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Ohio anti-smoking advocates see chance for higher tax

Say bumping cigarette tax $1 could fill state’s budget gap



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COLUMBUS — Anti-smoking advocates hope this week’s announcement of an $800 million hole in the state’s next two-year budget may give lawmakers more of an appetite for a hike in the state’s cigarette tax.


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Until now, much of the tax talk in the proposed budget awaiting a House vote has been about tax reform, raising some taxes in order to help finance another personal income tax cut. 

If anything, the result would have a net tax cut, albeit a small one.

Some elements of Mr. Kasich’s proposed tax reform package were already in trouble with lawmakers — a half-cent hike in the sales tax increase, an expansion of the sales tax base, and an increase in the severance tax on shale oil and natural gas drilling.

But the American Cancer Society, American Lung Association, and others have been lobbying lawmakers for a $1 hike in the per-pack tax on cigarettes — 35 cents more than in Mr. Kasich’s tax proposal. 

The General Assembly increased that tax by 35 cents per pack two years ago, taking it to $1.60.

“Our estimate is that increasing the cigarette tax by one dollar would generate $313.08 million in annual revenue while an increase in other tobacco products at the same time would lead to health and economic savings,” said Deanna Henkle, legislative analyst for the American Cancer Society Cancer Action Network.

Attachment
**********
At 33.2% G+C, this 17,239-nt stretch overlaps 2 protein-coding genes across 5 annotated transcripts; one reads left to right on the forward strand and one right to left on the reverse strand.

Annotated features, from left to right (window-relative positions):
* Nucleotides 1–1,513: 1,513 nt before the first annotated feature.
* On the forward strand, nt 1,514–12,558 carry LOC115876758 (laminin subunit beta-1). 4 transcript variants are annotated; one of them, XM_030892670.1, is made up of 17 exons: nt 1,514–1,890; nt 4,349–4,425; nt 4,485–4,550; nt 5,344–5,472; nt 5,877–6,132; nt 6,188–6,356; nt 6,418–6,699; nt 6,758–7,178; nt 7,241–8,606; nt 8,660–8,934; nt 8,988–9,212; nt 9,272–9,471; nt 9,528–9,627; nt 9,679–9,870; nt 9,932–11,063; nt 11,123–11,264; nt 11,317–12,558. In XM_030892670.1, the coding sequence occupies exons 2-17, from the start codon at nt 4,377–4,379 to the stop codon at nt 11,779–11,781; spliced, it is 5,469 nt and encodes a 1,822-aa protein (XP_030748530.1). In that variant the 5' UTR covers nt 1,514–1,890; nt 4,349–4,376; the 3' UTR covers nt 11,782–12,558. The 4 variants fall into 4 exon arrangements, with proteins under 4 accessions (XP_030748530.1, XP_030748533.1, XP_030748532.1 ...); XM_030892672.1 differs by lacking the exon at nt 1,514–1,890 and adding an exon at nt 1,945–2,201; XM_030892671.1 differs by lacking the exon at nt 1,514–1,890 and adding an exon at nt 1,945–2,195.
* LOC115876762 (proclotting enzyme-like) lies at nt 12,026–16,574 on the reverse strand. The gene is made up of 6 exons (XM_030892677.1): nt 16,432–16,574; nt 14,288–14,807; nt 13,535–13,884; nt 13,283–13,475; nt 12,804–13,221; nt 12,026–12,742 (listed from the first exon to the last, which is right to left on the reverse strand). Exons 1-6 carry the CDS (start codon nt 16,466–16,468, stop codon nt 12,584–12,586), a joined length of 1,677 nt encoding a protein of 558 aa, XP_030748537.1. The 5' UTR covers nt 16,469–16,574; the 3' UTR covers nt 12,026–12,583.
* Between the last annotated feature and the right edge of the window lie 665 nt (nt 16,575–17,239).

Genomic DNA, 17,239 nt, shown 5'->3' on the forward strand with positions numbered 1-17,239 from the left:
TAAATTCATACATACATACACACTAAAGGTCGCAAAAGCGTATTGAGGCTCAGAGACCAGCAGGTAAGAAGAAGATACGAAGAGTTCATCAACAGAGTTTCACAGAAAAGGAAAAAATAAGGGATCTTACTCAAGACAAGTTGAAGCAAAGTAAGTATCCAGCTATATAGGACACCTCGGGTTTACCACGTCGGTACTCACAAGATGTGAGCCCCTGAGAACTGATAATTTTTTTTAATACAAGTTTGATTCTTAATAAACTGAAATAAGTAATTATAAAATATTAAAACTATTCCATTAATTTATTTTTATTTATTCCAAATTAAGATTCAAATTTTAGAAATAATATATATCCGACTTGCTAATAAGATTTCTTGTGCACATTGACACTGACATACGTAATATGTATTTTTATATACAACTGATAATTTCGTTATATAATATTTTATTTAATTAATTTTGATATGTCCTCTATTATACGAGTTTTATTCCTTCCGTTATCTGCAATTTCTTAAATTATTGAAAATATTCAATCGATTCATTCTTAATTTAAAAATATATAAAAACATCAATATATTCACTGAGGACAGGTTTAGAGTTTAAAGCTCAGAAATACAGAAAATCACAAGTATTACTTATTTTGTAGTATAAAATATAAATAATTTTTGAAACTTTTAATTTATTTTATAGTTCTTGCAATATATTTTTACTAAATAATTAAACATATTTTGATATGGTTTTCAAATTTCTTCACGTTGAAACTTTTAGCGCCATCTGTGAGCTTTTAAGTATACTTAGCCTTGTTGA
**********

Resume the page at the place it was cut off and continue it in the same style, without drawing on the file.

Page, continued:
Mr. Kasich had also proposed extending the cigarette tax rate to an equivalent rate on cigars, smokeless, and other forms of tobacco, to include e-cigarettes.

Advocates would like to see $35 million of any increase put into tobacco prevention and cessation programs each year, but that would still go a long way toward filling that $800 million hole identified in the proposed budget.

Even Mr. Kasich says the idea of a net tax cut is now on shaky ground because of Thursday’s announcement.

Rep. Robert McColley (R., Napoleon), a member of the House Finance Committee that will write the chamber’s first version of the next budget, said he doesn’t believe Thursday’s announcement by the governor and legislative leaders will lead to support of net tax increases.

“My focus is going to be on no tax increase,” he said. “If we have to forego tax cuts in this budget to make sure we’re going to be able to have a good, technically sound budget, so be it. I’m on board for that. I still think that raising taxes, especially those taxes that hurt businesses on the border, is not good policy.” 

Even in the context of tax reform with a net decrease as a goal, Mr. McColley has been outspoken against the proposed tobacco tax hike and what the administration has characterized as inflationary increases in beer and wine sales. 

His district borders Michigan and Indiana.

“[The cigarette tax] is one of those consumption-based taxes and an easy tax to increase, but the data is pretty clear that border counties are affected the most, particularly border county businesses,” Mr. McColley said.

At $2.25-per-pack, Mr. Kasich’s proposal would give Ohio the highest cigarette tax among its neighbors with the exception of Pennsylvania at $2.60. Michigan is at $2.

Contact Jim Provance at: or 614-221-0496.

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